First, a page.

Denise W Ross Photography
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  On Stereography  

I was walking along the beach last winter, looking up at trees and houses on the cliff, thinking of nothing in particular, when I was blasted by the recognition of perspective.  It was the kind of complete "Aha! Wow!" that children get looking up at the stars and realizing that they go on and on into Forever.

I had that kind of gestalt about perspective when I was ten and first started formal art classes.  It is the nature of Aha's that once experienced they settle into your base knowledge framework, the technicolor fireworks fading into memory.  I had never before re-experienced an Aha! moment.

So, it was a surprise (to say the least) when I glanced up at the perspective on the cliff that changed with each passing step.  I experienced a second-long flash of images from the first time I understood binocular vision, through the hours spent looking at antique stereocards and every other occasion I have dealt with perspective.  (Actually, it was embarrassingly similar to a cinemagraphic device used to depict flashbacks, which segues into a topic for musing upon Someday.  To what extent is what we consider our own creativity just recycled cultural mishmash or do clichs actually do a fair job of reflecting human experience?) 

Mishmash or not, I knew I had to make stereographs.  There's more to it than I had expected and someday I hope to understand  the nuances.  For now, I'll just post the cool pictures.

Technical notes:  I photograph using two identical cameras mounted statically, or one camera on a slider.  It is a matter of perfection vs. practicality.  The two-camera rig is heavy and clumsy, and I'm often photographing in precarious situations (the kinds you'd rather your mother not find out about).  But, the rub:  it takes two cameras, synchronized exactly, to stop motion and eliminate "retinal competition".  That's the distracting flicker you see when the two images are different.  An excellent example is "Bud's Rock Garden".  I was traveling light with one camera and a slider bar.  There didn't seem to be much wind, but the slight movement in the grass and foreground pine show up like a strobe light.  This can be used to advantage.  I'm working on how movement in water between frames can be seen as a pretty twinkle.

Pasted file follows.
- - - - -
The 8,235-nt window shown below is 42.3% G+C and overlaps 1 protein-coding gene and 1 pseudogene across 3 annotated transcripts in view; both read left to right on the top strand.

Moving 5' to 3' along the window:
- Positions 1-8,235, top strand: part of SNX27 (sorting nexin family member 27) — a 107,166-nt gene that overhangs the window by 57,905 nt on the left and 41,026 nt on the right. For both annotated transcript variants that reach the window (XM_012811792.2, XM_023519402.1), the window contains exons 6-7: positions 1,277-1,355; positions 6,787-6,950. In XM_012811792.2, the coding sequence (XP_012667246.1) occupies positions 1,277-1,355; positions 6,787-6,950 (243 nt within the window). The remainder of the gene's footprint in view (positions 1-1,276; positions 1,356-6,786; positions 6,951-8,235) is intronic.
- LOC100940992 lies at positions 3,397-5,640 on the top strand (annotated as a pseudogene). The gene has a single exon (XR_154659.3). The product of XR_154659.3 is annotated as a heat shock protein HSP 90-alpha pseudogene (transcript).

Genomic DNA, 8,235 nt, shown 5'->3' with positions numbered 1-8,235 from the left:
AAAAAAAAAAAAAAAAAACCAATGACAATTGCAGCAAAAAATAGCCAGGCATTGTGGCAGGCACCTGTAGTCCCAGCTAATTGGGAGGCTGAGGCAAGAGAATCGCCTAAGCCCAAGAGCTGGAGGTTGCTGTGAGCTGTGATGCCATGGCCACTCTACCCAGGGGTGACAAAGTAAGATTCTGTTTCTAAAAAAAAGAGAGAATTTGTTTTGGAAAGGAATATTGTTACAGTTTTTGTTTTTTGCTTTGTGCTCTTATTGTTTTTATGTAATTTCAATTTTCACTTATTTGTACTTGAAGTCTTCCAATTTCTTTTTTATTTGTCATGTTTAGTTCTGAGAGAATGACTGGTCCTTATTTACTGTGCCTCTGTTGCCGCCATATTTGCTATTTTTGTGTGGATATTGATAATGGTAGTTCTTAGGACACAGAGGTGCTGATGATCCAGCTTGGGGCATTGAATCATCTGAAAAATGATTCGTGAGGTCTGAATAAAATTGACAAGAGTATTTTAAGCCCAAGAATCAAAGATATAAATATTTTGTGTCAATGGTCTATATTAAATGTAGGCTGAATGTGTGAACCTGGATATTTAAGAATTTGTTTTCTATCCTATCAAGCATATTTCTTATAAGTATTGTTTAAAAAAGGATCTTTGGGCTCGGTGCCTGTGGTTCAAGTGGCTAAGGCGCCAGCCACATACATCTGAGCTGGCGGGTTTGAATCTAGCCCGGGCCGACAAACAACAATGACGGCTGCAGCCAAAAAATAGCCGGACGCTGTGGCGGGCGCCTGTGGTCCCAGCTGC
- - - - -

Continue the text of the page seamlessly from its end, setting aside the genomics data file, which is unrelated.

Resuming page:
Cameras:  Fuji rangefinder 6x9 (90mm lens)

Black and white photographs:  TMAX 120, 100 or 400 printed on Ilford Multigrade glossy FB.

Handcolored with photo dyes, framed and scanned and then printed with an Epson R2400 on Enhanced Matte paper.

 

Stereographs are two nearly identical images viewed simultaneously side-by-side.  The "nearly" part is the point of view difference seen by each eye. 

If you look at an object straight ahead of you, first with one eye covered and then the other, you will notice that you see the object from slightly different angles.  When both eyes are looking at the same time (binocular vision), this parallax is merged in the brain to give us our sense of depth perception. 

You can see stereos without the aid of a viewer (at least, most people can, with a little practice.)  Holding the card at about reading distance, relax your eyes until you see three images.  The middle one is being 'manufactured' in your brain and should be in 3D.


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